Tag Archive: La Trappe


La Trappe: Dubbel Special Edition 2018 (Netherlands: Dubbel: 8% ABV)

Visual: Dark brown. Good sized frothy beige head.

Nose: Orange zest. Peppery. Malt chocolate. Crushed lemon drops. Yeast funk touch. Lightly nutty.

Body: Peppery. Palma violets. Vanilla. Tobacco. Malt chocolate. Yeast touch. Slight resin and hop oils. Orange zest. Lemon drops.

Finish: Tobacco. Milky chocolate. Praline. Nuts. Yeastie. Peppery. Slight orange skin. Lemon drops.

Conclusion: Ok, I need to do an admission up front. It has been bloody ages since I last tried La Trappe’s standard dubbel, so I can’t really compare this to that. Sorry. I’m just going to have to treat it as a beer in itself. Hope that is ok.

This feels like a, comparatively, gentle dubbel for the style. There is malt chocolate, but not the full on brown sugar, chocolate liqueur, or the rough gem edges that you see in some expressions. What stands out instead is a peppery, slightly oily and resinous hop character, along with a decent yeast funk that makes this feel akin to a dubbel mixed 50/50 with an orval.

That is the main flavour hit for a while – a slightly more hop influenced, orval like, dubbel. Late on though the flavours twist to show new facets – orange zest and lemon drops come out giving a slightly hard sweet citrus style as a gentle additional character.

This, above and beyond everything before it, makes it interesting. The more gentle dubbel character now means that these lighter notes have room to roam.

It feels like a more new wave hopped orval, albeit not as awesome as you are now imagining from that description. It is quite easy drinking, especially considering the abv – the subtle hop bitterness helps encourage further drinking.

It is never super exciting but it is interesting – wearing the light hop flavours, yeast character and light dubbel notes pretty well. At a lower abv this would be a session god of a beer. As is, it is worth trying, but probably not one I will return to often.

Background: La Trappe. Probably my least visited of the Trappist beers (well of the ones I have tried – there are a few new ones I still need to dive into), but this one caught my eye. A variant of their standard dubbel, this one is made with an experimental hop variety, which they say gives a spicy aroma and floral character. Or at least that is what google translate tells me they said. Take with a pinch of salt. Another one grabbed from Independent Spirit, had in the cupboard since tail end 2018 – decided to break it open now. I went again with the haunting electronica of Marie Davidson as background music.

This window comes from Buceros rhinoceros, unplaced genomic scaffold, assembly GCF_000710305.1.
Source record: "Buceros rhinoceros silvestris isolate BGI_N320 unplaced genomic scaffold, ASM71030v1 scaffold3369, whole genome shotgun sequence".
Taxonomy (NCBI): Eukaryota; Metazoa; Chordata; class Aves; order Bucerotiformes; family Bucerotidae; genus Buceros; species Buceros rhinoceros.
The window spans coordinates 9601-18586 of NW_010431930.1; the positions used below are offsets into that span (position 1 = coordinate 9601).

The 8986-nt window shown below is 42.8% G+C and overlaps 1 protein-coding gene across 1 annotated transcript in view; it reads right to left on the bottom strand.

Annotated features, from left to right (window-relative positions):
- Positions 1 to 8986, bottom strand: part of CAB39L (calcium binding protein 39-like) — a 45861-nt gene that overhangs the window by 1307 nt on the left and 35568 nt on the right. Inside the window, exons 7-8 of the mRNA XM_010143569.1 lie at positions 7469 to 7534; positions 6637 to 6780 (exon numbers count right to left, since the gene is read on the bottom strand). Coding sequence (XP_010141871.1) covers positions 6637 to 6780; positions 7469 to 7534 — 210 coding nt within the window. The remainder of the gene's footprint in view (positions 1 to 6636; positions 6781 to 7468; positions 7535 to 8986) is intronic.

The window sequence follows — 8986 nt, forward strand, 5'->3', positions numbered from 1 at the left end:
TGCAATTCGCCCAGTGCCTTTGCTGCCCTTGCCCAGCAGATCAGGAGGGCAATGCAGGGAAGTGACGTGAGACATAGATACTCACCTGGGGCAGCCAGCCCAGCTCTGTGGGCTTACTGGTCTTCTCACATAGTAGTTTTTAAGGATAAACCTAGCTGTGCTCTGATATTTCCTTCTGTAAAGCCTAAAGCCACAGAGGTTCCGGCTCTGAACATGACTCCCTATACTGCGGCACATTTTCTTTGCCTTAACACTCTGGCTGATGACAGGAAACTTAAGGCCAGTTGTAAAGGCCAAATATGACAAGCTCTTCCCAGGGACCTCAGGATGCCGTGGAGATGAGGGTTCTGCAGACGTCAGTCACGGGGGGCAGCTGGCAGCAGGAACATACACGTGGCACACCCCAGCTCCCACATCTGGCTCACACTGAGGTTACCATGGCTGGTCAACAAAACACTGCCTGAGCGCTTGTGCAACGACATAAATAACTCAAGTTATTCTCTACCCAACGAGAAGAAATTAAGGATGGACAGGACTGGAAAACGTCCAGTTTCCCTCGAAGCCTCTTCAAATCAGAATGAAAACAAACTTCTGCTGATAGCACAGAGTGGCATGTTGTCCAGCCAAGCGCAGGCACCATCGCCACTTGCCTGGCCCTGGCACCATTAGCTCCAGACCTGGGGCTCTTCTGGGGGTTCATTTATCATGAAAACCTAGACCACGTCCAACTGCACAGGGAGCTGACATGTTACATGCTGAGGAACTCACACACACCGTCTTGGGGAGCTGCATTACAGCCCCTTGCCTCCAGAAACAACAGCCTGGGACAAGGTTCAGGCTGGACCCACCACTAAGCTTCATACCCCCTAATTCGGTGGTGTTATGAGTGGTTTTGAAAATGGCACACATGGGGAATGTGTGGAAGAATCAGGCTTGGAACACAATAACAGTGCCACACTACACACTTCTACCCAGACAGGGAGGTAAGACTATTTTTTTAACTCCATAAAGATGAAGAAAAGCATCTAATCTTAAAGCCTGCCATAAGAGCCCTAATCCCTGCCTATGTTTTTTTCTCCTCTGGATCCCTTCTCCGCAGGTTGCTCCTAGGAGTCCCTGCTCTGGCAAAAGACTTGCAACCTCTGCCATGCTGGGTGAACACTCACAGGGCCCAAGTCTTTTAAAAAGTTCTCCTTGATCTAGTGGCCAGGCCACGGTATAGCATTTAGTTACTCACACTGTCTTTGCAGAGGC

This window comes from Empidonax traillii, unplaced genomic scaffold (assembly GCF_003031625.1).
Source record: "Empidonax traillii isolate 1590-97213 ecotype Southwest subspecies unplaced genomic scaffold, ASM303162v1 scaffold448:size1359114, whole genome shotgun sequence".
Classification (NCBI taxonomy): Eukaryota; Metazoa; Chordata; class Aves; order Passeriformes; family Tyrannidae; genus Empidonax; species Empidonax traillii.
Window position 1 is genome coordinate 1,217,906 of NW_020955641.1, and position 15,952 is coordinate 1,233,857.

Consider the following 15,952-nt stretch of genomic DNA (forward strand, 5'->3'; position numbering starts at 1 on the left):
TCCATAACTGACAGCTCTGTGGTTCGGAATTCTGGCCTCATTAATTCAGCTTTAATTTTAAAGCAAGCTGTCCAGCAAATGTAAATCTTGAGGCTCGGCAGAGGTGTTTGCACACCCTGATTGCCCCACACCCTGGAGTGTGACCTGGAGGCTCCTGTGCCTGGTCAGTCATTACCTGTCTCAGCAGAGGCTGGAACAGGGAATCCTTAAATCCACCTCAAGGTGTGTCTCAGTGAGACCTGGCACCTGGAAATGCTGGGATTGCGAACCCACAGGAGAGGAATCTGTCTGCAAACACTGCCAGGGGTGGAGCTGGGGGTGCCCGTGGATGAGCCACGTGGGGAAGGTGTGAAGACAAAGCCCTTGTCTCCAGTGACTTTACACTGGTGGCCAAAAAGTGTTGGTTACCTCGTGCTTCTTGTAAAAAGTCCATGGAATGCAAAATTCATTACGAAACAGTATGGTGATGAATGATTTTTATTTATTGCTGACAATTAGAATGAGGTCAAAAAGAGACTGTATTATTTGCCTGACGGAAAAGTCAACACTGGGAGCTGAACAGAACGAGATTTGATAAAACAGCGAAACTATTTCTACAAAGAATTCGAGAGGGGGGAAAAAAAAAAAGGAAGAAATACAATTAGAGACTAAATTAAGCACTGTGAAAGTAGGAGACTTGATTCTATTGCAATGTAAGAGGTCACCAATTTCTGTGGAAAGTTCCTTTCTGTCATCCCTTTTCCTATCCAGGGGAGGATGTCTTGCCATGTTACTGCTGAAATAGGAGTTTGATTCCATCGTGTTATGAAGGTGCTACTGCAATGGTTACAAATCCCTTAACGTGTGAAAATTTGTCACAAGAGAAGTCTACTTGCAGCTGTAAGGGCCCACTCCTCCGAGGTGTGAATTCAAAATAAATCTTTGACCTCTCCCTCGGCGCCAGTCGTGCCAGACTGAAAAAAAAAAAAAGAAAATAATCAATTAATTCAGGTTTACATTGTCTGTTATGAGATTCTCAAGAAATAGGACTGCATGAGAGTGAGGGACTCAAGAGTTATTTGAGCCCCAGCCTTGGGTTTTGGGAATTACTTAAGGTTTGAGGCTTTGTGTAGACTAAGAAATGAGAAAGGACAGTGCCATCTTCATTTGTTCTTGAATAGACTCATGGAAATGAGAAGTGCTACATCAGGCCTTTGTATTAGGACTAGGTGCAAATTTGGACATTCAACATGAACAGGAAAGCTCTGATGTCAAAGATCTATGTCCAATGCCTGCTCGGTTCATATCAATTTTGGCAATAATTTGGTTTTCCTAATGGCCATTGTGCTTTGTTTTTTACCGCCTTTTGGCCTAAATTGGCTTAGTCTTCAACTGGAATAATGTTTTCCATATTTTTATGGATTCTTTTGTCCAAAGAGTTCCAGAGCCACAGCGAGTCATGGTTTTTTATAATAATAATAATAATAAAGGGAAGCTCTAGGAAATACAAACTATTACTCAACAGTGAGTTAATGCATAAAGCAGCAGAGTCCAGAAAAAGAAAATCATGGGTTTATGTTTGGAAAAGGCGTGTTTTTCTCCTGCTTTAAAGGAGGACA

La Trappe: Quadrupel (Netherlands: Quadrupel: 10% ABV)

Visual: Mahogany polished red touch in a clear fizzy body that has a small grey, evenly spread head.

Nose: Sawdust. Honey. Fresh toffee. Fresh fudge. Fresh crusty white bread. Lightly creamy. Shaved red wood.

Body: Cherries and shortbread. Fizzy mouthfeel. Honey to golden syrup. Liquorice touch. Sherbet lemon. Hop oils to generally oily. Gummy sap. Frothy. Nutty.

Finish: Clean, bitter oils. Palma violets. Light greenery. Sap. Oily. Licking varnished wood. Resin.

Conclusion: This starts out a fairly standard Quad – big hit of cherries, honey and fudge notes. Basically the big sweetness you expect to come with the big abv and big malt bill. However it soon moves on from there.

It starts the change with the more oily character coming out – some of it is hop oil notes, but generally it is just a more oily, into thick sap feeling character that gives a chewiness and stickiness to the beer along with light resinous notes. Already with just this extra element it feels different to the big sweet quads out there.

Then it gains more range – a palma violets to noble hop feel and taste, light greenery that starts seeping into an oily nutty character. The nutty character sticks around, going into a more nutty weight as the sweetness behind it bleeds away just leaving a soft vanilla and creamy backing.

This feels like what would happen if a biere de garde met a quad – big and oily with slow sweeping flavours. Considering the comparison I am now wondering what ageing would do to this? On one side the fizzy sherbet notes help offset the heavier notes and I feel they would be lost with age, but I can imagine this becoming a smooth still bodied beast with time.

Creamy backed, oily fronted – nutty with sparks of the fruity quad style. A very different quad and worthwhile as that, if not quite as fine as St Bernardus or Westvleteren at their best.

Background: Having the USA Spencer Trappist beer recently reminded me that while I had tried a lot of beers from the first non Belgian Trappist brewery – La Trappe, I had never actually done notes on any of them. So I grabbed this quad from Independent Spirit – from my memory it was my favourite of their beers when I first encountered it, so thought it was a good one to return to and see how it held up to memory. Had been to a Propagandhi gig the night before so put on Potemkin City Limits to listen to – in my opinion still their best album.

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